NotesFAQContact Us
Search Tips
ERIC Number: ED248470
Record Type: RIE
Publication Date: 1980-Jul-8
Pages: 52
Abstractor: N/A
Reference Count: 0
Theoretical Frame and the Working Hypothesis. Fairytale: An Interdisciplinary Turco-Danish Study of the Collective v. the Individual Nature of the Response to Literature. Report No. 6. Revised.
Doltas, Dilek
This paper describes the folkloristic and literary theories centered on the traditional narrative that have a bearing on the Turko-Danish Fairytale Project. These theories were incorporated into the Fairytale Project because traditional prose tales (of which the fairy tale is one of the most prominent forms) are a genre that exists in both oral and written literature in most parts of the world, and any assumptions concerning the literary fairy tale should take into account its occurrence and evaluation within the oral tradition. The fairy tale was chosen for study in the project because, synchronically and diachronically appealing to its audience and readers, it is best suited for establishing the collective versus the individual nature of reader response. The working hypothesis of the project reveals three intersecting circles, or one circle with three intersecting facets, in reader response to literature at large: universal (cross cultural), individualistic, and communal (culture specific). It also reveals a triangle, the components of which are historically related (oral literature, written literature, and the audience/readers). The paper describes how the project's hypothesis (dealing with literature at large and the traditional prose tale) was formulated. It further reveals how the theoretical coverage in the field has been insufficient, and explains how the broadly based empirical study centers on readers' response to this genre in order to illuminate the individual, communal, and universal nature of literature. (HTH)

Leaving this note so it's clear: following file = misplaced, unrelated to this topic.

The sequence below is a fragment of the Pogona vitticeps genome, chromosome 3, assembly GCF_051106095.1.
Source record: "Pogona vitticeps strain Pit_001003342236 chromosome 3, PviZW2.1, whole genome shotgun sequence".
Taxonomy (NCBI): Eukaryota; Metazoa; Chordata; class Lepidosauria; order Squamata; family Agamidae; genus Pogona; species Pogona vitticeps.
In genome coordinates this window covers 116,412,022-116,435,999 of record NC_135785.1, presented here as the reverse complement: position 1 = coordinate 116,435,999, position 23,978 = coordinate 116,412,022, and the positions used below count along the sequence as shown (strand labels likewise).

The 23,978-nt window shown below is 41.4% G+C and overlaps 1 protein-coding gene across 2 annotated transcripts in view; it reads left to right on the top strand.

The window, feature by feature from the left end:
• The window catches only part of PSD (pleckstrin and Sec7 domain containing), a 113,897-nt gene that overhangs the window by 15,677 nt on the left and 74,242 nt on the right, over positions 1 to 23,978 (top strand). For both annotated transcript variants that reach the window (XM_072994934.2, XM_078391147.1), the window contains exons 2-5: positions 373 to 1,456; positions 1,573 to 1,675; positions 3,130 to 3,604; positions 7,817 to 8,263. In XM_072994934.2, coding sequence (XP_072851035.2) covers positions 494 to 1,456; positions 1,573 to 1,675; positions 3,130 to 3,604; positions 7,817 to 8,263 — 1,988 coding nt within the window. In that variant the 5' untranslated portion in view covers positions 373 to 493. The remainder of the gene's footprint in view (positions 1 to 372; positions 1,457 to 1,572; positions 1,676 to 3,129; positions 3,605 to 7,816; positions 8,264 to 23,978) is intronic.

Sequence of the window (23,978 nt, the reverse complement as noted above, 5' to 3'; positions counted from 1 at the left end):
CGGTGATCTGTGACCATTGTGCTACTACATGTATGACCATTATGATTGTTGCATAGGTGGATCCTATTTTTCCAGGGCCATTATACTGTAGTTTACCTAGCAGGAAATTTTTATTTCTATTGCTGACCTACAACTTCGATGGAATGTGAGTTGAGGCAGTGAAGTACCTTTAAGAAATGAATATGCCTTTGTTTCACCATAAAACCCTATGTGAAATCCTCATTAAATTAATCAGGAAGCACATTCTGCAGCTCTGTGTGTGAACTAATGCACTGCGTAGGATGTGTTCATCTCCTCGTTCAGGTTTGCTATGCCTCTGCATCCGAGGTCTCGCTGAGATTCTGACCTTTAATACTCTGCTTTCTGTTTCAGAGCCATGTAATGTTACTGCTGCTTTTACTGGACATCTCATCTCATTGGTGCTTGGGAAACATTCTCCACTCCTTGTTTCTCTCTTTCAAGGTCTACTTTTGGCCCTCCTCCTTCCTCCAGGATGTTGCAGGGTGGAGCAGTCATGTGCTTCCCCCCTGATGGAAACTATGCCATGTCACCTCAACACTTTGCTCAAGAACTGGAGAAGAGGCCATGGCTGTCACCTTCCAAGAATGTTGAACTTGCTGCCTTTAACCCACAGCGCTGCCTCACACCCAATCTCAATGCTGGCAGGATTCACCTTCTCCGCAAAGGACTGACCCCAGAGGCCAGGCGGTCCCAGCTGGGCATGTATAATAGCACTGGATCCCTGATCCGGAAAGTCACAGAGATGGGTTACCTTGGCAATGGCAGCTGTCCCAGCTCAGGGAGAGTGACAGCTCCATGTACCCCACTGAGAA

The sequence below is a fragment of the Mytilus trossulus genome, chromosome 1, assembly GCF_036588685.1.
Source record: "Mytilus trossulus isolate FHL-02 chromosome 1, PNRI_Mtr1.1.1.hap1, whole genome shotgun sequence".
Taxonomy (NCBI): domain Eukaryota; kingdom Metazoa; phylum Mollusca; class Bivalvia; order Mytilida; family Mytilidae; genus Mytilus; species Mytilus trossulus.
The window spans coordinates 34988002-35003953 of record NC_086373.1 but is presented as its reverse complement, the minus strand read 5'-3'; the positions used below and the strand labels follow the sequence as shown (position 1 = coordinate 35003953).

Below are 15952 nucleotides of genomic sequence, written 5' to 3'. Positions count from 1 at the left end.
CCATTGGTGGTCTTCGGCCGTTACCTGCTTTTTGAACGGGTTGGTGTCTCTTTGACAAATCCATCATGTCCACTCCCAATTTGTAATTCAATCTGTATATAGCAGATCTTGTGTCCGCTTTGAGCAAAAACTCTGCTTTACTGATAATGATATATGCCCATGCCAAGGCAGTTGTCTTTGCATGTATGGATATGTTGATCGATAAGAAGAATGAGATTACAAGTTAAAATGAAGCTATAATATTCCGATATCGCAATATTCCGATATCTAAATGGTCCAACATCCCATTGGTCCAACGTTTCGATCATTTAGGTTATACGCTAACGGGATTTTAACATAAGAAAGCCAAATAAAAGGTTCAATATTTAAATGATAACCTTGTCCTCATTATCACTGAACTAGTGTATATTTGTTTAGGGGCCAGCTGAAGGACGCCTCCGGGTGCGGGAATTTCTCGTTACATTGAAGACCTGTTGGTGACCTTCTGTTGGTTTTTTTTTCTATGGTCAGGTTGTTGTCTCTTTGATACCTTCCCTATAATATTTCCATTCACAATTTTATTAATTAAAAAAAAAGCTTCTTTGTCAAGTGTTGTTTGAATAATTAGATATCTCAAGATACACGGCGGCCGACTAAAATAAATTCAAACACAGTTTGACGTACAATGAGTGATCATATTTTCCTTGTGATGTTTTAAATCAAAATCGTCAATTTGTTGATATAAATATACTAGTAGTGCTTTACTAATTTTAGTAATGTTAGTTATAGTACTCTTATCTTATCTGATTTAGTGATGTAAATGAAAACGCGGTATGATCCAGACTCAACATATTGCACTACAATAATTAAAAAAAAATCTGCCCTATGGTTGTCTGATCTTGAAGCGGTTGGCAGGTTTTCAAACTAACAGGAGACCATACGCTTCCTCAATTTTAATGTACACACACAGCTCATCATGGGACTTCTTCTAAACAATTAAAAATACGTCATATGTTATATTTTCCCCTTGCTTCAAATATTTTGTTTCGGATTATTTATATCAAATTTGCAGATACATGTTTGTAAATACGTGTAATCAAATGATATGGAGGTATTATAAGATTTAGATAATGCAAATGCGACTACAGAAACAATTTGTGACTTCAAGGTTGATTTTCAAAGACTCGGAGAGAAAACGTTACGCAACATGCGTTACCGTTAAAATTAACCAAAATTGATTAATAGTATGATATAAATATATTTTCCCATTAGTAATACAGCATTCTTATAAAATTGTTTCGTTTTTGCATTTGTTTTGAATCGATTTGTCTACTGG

Publication Type: Reports - Research
Education Level: N/A
Audience: N/A
Language: English
Sponsor: N/A
Authoring Institution: Copenhagen Univ. (Denmark). Dept. of English.; Bosphorus Univ., Istanbul (Turkey). Dept. of Language and Literature.
Identifiers: Denmark; Oral Literature; Oral Tradition; Turkey
Note: Sponsored jointly by Unesco, NATO, and the Danish Research Council for the Humanities. For related documents, see CS 007 745-759.